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Discussion Starter · #1 ·
I have inherited a 1938 auto 5 sweet 16, it has vent rib barrel, gold plate on trigger and safety, the barrel ring has holes in it indicating that it is a sweet sixteen according to what i've read.
I would say the gun is in fine condition, used but not abused, engraving shows wear as does the gold plate on the trigger.
estimate on value and any other info would be great. thanks
s# 115861
 

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This is a 1932 gun. Delivery of the Sweet Sixteen guns started May 10,1937. The gun sold for $65.75 with a plain barrel,$69.75 with a solid rib and $75.85 with a vented rib. Both 3 and 5 shot models were offered. The safety was in the front of the trigger gaurd and was gold plated.These early Sweet Sixteens were chambered for the 2 9/16 inch/67mm shells.

Many of these early guns were converted by Browning and others to 2 3/4 inch/70mm chambers. This was done by reaming the barrel and machining the receiver.

If your gun pre-dates the Sweet Sixteen,it may have a Sweet Sixteen barrel. This is often the case. What is the address on the barrel? Is there a serial number on the barrel? What does the gun weigh? It should be close to 6 3/4 pounds or less. I have a first year Sweet Sixteen Grade 3 That weighs 6 pounds 6 ounces with a 26" skeet solid rib barrel.
 

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Discussion Starter · #3 ·
address on barrel is browning arms company st.louis mo, serial number on barrel matches. as far as the weight, with some careful calibration of my human scale, it is certainly not over seven pounds. bottom of barrel has 168 67 and what looks like a star over the letter L. ok see if you can follow this: special steel 16 ga shells 2 9/16 2 3/4 J kg 772 q* m PV then what looks like a money bag with E LG in it ,THEN what looks like 16 65 inside of a horseshoe. ok i'm getting carried away now.thanks
 

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The star over the letter L is the inspector's code mark. If the address is exactly "St.Louis,M.O." the barrel dates in the 1947- 1958 time period. The PV mark indicates the the barrel was proofed at 50% over the standard load. It also indicates Nitro proof. The L indiactes the prelimnary acceptance for proof. The 16-65 inside the "horse shoe" (atually the Greek letter Alpha) indicates that the barrel is 16 gauge with 2 1/2" chamber. The "2 9/16 2 3/4q*" indicates that the original short chamber has been altered to 2 3/4 inch by "q". The astrik on the barrel indicates that the barrel left the factory with a full choke (this may no longer be the case since the barrel has been to a barrel jocky) The ELG indicates the original proof was done in Belgium(Leige) with a standard black powder load.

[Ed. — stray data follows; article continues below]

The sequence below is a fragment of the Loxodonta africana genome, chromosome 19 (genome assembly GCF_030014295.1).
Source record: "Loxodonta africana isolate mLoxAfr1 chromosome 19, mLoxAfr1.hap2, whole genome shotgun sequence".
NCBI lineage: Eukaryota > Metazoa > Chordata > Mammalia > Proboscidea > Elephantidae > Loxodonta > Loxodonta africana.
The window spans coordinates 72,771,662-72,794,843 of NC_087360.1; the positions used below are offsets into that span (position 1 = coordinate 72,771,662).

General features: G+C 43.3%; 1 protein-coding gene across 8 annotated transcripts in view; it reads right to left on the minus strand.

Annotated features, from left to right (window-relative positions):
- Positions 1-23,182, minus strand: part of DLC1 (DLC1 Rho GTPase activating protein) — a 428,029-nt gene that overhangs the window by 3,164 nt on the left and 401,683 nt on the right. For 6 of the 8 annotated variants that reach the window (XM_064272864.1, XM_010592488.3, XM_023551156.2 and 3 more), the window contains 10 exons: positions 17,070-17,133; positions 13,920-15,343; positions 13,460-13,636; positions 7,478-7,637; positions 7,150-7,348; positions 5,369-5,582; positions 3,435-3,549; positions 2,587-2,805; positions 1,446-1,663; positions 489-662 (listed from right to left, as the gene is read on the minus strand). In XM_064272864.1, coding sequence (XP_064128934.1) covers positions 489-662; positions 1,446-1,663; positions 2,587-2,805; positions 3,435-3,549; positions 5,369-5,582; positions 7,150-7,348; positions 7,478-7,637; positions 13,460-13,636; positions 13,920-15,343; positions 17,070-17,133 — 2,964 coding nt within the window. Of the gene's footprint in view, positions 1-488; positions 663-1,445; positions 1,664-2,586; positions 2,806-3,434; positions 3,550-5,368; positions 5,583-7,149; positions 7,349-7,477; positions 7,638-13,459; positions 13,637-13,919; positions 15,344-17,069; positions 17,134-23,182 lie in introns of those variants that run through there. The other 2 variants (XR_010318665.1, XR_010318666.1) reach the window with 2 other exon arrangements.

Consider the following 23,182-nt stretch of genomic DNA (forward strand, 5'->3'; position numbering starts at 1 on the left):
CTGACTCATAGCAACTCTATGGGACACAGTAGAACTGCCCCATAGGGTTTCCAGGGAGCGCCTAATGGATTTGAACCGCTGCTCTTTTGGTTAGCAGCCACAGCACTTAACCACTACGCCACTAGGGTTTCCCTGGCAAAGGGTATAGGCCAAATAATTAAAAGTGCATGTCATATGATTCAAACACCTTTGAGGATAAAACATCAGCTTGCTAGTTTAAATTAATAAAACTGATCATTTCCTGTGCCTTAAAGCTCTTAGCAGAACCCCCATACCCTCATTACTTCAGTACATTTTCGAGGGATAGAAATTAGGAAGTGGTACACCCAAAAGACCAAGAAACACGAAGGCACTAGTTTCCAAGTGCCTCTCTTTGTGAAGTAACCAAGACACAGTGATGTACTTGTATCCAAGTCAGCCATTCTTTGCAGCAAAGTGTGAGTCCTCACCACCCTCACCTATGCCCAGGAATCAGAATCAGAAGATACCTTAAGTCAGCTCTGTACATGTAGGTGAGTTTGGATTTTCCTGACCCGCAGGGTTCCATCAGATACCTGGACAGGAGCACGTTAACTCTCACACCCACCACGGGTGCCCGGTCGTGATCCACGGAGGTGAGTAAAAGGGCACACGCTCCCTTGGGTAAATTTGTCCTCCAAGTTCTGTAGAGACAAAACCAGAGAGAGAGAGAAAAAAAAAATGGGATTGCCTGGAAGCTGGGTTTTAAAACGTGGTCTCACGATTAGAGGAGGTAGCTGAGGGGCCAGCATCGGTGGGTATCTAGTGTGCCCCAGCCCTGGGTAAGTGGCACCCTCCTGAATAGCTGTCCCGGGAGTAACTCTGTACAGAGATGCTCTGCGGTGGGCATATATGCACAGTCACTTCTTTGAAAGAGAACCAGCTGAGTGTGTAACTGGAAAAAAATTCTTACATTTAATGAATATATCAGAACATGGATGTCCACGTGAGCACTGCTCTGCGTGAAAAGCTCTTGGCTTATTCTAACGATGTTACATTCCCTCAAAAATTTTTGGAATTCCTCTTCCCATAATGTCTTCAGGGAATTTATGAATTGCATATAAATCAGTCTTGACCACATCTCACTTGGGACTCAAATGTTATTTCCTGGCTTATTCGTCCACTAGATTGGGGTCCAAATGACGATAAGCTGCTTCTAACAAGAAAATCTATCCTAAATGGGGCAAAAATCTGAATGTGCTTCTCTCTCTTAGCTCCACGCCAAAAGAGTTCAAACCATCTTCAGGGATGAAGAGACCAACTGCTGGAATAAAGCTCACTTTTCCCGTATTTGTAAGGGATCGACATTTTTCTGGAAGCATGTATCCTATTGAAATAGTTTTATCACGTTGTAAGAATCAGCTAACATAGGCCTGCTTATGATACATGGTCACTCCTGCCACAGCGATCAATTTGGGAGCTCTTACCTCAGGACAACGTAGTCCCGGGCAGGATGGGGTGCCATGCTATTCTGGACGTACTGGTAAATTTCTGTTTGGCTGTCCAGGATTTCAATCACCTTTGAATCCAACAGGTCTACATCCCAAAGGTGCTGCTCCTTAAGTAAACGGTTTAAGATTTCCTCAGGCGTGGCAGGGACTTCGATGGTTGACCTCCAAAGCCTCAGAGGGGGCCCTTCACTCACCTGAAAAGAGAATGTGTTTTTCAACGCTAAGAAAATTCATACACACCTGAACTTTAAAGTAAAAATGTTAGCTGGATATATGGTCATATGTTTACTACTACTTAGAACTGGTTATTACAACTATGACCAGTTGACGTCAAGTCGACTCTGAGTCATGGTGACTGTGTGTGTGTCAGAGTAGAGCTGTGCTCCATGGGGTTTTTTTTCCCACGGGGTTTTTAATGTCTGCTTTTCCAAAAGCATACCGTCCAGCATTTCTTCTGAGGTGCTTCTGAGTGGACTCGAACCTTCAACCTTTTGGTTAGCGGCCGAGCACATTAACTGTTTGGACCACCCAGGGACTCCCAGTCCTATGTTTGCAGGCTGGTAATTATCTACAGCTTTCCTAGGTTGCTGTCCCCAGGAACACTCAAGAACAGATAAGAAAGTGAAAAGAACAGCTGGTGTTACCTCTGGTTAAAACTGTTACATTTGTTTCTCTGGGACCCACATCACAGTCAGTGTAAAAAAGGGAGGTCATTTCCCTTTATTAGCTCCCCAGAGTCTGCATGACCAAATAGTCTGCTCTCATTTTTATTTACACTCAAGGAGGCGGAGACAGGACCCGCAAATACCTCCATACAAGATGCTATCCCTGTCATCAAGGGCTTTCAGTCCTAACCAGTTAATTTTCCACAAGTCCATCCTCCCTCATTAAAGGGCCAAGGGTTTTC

I cannot estimate the value of the gun without being sure of the condition and checking the aftermarket machine work done to the gun and barrel. There is little collector interest in any modified Grade I A5 that has been modified. A nice shooter will usually bring in the $350-$450 area.
 

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Discussion Starter · #5 ·
ok very good info. here is where we stand now. if the barrel says browning arms compant st louis mo. it would not be a 30's gun you say. the barrel ring and reciever (if that is what its called) both have matching #s to the gun. also where it says special steel 16 gauge shells 2 9/16 looks factory,the 2 3/4 Jn does not. it is a different font and deeper. how could this not be the original barrel?
 

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I have never seen an A5 barrel that was marked "browning arms compant st louis mo". The wording and capitalization are very important in these addresses. For instance "Browning Arms St. Louis M.O." dates the barrel in the 1947-1958 time period while "Browning Arms St.Louis Missouri" dates the barrel in the 1959 to 1968 area.

If the barrel is marked "Browning Arms Company - St Louis,M.O." and the serial numbers match the receiver,you have a 1932 16 gauge Auto 5. The barrel seems to have been modified by someone aftermarket and this may seriously hurt the resale market depending on the quality of the work. You stated that the 2 3/4 inch marking was different from the 2 9/16 markings. This leads me to believe that the barrel job was not done by Browning. You have not mentioned if the receiver has been machined and reblued. If it has not the gun may fail to cycle properly with 2 3/4 in modern (SAAMI) ammo.
 
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